The n-dimensional arrays in NumPy allow great flexibility and power to represent and manipulate data in more complex ways, especially useful in fields such as data science, image processing and deep learning.


NumPy provides a large number of predefined functions that can be applied directly to the data structures seen above or to Python's own data structures (lists, arrays, etc.). Some of the most commonly used in data analysis are:

In [5]:
import numpy as np

# Create an array for the example
arr = np.array([1, 2, 3, 4, 5])

# Arithmetic Operations
print("Sum:", np.add(arr, 5))
print("Product:", np.multiply(arr, 3))

# Logarithmic and Exponential
print("Natural logarithm:", np.log(arr))
print("Exponential:", np.exp(arr))

# Statistical Functions
print("Mean:", np.mean(arr))
print("Median:", np.median(arr))
print("Standard Deviation:", np.std(arr))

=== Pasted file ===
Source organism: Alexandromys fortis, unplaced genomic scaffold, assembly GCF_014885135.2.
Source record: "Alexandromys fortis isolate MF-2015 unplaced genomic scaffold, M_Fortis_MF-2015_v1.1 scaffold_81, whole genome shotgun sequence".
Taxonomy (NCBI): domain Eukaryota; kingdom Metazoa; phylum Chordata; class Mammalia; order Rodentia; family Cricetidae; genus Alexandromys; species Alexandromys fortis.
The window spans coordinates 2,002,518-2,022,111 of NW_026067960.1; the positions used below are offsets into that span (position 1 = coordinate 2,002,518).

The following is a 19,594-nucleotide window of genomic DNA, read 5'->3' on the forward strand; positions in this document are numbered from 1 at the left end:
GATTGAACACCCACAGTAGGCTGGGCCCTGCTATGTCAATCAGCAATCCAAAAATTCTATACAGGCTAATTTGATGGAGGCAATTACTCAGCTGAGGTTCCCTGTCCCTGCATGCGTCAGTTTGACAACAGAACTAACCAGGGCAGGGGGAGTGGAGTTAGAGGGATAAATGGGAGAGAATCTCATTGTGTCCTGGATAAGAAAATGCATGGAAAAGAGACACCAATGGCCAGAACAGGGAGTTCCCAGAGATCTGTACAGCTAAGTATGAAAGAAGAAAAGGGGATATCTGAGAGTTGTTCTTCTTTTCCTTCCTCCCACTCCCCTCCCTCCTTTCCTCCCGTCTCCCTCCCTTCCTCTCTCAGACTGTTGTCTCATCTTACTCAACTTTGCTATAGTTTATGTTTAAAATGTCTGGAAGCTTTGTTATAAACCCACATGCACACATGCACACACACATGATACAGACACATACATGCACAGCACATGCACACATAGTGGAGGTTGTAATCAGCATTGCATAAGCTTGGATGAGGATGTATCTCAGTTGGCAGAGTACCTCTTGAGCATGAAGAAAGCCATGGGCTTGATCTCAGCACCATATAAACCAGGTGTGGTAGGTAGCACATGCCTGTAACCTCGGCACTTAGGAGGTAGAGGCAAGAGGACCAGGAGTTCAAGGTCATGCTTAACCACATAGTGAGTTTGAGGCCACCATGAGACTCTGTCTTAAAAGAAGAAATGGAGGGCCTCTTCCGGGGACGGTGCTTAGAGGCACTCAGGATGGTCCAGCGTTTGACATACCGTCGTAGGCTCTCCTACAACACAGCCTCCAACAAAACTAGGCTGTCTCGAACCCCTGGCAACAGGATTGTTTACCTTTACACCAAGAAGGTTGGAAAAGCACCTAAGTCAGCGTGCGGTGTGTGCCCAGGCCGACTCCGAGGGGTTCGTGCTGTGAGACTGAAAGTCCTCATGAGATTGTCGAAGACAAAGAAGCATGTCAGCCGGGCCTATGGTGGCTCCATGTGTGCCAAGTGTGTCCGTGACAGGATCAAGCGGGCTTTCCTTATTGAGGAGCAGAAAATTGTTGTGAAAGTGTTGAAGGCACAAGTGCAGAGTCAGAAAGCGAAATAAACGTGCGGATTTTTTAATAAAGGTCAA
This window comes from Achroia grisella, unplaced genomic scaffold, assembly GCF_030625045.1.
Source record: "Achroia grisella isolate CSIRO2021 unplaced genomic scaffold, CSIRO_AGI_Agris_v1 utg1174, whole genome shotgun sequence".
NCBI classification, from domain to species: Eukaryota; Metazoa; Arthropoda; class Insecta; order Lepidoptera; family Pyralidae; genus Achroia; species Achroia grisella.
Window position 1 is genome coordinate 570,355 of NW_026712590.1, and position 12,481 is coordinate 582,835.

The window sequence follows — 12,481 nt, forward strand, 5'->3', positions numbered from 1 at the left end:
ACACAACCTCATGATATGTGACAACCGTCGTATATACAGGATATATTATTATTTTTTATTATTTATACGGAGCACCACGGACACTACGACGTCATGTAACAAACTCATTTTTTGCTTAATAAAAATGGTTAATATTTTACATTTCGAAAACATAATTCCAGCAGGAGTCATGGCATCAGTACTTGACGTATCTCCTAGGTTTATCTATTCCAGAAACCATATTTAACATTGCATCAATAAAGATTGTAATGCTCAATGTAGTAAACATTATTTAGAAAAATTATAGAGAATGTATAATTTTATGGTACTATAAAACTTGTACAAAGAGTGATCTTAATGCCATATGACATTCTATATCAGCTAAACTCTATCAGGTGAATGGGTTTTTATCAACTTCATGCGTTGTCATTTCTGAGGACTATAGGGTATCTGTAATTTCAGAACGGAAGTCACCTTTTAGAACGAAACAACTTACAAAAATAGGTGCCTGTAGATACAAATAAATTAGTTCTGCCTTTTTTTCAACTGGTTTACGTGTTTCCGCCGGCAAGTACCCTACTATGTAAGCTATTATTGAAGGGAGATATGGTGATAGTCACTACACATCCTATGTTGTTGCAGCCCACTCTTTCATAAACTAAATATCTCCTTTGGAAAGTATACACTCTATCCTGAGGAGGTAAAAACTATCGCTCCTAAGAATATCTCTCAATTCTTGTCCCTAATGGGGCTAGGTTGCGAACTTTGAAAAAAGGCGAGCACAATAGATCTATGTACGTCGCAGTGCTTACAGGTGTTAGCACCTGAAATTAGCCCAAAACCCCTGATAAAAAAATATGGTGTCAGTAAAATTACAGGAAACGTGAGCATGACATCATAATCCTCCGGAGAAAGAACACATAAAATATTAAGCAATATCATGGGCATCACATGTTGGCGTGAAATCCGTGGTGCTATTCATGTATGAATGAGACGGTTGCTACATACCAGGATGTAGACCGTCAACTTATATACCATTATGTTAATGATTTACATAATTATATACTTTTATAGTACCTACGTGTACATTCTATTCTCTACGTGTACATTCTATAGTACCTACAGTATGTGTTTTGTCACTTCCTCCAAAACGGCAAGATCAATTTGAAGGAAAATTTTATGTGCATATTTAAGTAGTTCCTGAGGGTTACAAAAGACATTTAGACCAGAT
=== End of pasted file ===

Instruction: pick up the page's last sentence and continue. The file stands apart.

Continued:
print("Variance:", np.var(arr))
print("Maximum value:", np.max(arr))
print("Maximum value index:", np.argmax(arr))
print("Minimum value:", np.min(arr))
print("Minimum value index:", np.argmin(arr))
print("Sum of all elements:", np.sum(arr))

# Rounding Functions
arr_decimal = np.array([1.23, 2.47, 3.56, 4.89])
print("Rounding:", np.around(arr_decimal))
print("Minor integer (floor):", np.floor(arr_decimal))
print("Major integer (ceil):", np.ceil(arr_decimal))
Sum: [ 6  7  8  9 10]
Product: [ 3  6  9 12 15]
Natural logarithm: [0.         0.69314718 1.09861229 1.38629436 1.60943791]
Exponential: [  2.71828183   7.3890561   20.08553692  54.59815003 148.4131591 ]
Mean: 3.0
Median: 3.0
Standard Deviation: 1.4142135623730951
Variance: 2.0
Maximum value: 5
Maximum value index: 4
Minimum value: 1
Minimum value index: 0
Sum of all elements: 15
Rounding: [1. 2. 4. 5.]
Minor integer (floor): [1. 2. 3. 4.]
Major integer (ceil): [2. 3. 4. 5.]

Exercises: Click on "open in colab" to start practicing


Array creation

Exercise 01: Create a null vector that contains 10 elements (★☆☆)

A null vector is a one-dimensional array composed of zeros (0).